Jason Michael (@Jeggit) October 17, 2018
Everyone in the independence movement wants independence qua self-determination for Scotland, but not everyone agrees on what “independence” will be. Simply put: We are all using the same word, but what is meant by it – what our vision of it is – changes from person to person. Allow me then to put my cards on the table. An independent Scotland, to me – beyond the vote, is a democratic republic. I am hoping for a peaceful and orderly democratic transition from the constitutional monarchy of the United Kingdom to a fully autonomous Republic of Scotland. Ideally it will have a parliament that fairly represents everyone in Scotland and a senate or upper house to safeguard against any arising lower house excesses. Whether or not we have a head of state in the form of a president or an elected monarch like Poland of old is unimportant to me.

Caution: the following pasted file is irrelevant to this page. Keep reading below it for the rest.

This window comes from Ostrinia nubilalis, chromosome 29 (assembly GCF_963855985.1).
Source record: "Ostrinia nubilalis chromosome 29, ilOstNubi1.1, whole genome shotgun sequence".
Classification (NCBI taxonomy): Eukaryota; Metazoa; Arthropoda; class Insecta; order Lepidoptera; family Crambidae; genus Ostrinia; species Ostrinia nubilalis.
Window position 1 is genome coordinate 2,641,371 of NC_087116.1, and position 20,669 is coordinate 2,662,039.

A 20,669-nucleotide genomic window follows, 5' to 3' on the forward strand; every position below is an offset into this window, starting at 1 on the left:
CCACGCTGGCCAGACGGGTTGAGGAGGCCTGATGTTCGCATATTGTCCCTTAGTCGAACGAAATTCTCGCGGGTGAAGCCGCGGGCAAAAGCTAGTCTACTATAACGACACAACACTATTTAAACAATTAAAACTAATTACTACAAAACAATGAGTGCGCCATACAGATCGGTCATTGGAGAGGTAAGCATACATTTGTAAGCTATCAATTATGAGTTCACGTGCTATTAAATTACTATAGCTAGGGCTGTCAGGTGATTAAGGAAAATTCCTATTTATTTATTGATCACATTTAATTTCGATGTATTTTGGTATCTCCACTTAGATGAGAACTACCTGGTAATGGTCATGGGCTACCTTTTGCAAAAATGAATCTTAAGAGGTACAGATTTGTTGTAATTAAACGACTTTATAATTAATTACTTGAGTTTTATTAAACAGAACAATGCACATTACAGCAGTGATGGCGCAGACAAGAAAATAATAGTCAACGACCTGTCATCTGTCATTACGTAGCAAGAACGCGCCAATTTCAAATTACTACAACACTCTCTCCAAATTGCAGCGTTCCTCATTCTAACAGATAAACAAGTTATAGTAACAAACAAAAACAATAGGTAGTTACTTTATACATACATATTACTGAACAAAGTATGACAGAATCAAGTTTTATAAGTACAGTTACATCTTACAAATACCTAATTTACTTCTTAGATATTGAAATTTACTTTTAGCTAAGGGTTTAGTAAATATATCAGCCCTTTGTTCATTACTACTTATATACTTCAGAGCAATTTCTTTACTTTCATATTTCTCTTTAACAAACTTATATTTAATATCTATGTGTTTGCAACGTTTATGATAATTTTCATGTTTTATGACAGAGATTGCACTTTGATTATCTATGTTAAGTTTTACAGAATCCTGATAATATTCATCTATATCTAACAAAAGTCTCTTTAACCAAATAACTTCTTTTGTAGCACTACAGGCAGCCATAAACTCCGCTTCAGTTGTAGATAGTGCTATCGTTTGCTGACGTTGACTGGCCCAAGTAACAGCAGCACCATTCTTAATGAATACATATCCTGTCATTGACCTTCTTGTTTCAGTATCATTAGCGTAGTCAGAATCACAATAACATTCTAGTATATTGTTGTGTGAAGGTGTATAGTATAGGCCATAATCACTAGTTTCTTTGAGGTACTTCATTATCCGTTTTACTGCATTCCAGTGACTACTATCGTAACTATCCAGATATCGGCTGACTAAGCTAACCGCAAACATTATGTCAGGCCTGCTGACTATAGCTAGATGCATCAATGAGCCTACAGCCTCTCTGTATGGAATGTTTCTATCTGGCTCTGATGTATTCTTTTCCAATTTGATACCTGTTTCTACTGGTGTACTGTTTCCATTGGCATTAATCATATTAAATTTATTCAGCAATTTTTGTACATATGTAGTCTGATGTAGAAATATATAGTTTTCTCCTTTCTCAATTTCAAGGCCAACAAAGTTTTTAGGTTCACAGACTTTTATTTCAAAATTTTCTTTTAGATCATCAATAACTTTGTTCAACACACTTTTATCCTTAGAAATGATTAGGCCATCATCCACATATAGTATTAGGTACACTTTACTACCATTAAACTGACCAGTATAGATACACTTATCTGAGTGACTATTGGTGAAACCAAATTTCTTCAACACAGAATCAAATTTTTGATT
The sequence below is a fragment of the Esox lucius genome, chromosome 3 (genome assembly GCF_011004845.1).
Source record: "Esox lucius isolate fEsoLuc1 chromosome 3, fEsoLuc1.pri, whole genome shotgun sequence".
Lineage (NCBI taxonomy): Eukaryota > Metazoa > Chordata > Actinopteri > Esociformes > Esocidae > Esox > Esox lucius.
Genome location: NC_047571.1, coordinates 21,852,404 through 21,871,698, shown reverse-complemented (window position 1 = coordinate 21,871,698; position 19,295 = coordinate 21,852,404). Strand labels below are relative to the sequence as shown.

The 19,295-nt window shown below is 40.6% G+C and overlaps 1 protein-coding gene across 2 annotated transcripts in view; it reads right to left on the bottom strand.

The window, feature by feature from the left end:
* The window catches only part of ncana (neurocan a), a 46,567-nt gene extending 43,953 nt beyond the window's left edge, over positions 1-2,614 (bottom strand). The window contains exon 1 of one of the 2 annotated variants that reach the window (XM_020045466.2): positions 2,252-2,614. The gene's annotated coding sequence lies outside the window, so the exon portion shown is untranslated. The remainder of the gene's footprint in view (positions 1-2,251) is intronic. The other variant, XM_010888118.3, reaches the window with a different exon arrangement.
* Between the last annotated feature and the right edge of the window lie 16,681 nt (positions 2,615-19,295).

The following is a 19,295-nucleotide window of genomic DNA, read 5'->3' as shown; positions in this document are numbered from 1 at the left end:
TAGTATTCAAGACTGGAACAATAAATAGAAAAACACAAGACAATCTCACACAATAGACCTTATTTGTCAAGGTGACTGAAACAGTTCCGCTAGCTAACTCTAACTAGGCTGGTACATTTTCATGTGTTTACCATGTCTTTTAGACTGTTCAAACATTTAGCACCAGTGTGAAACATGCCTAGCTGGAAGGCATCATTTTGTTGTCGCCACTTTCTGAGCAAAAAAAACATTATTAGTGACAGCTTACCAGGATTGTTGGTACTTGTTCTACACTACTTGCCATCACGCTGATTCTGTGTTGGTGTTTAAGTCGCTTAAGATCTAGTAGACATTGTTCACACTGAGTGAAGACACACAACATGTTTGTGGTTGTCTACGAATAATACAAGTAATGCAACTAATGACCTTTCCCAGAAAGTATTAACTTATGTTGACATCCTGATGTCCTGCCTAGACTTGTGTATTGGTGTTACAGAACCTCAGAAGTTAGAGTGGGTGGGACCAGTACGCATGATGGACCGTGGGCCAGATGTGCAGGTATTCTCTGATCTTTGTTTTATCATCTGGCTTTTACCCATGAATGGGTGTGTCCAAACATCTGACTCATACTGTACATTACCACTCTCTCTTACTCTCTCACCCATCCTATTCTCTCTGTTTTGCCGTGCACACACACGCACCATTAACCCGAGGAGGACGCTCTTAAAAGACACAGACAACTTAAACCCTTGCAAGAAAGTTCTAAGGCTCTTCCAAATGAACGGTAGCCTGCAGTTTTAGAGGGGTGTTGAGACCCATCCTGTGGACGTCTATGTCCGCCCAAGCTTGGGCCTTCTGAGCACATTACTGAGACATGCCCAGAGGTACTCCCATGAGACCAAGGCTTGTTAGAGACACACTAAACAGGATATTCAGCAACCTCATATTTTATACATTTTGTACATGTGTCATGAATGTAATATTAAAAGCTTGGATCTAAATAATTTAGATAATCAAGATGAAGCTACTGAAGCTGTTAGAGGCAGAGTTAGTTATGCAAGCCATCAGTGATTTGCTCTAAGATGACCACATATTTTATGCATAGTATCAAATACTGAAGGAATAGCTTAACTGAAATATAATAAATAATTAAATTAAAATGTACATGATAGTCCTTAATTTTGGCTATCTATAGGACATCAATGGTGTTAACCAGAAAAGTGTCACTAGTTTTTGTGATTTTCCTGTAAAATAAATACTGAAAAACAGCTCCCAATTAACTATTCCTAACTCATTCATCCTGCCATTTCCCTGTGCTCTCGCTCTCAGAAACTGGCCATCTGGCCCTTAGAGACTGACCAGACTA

Not everyone shares my vision. To some, my vision poses a serious challenge to their own and perhaps even to their ambitions. Certainly, the visions of some cause me considerable concern. There are independentistas who would like to see an effective Free State Scotland, a self-governing nation-state with the Queen – “her heirs and successors” – as head of state. There are others who are working towards something akin to a workers’ soviet republic where all dissent is treated as treason and punished accordingly. There are others still who would prefer independence to be some class of populist demagoguery. Independence, as a political goal, has a surplus of meaning, and we do not all share the same vision.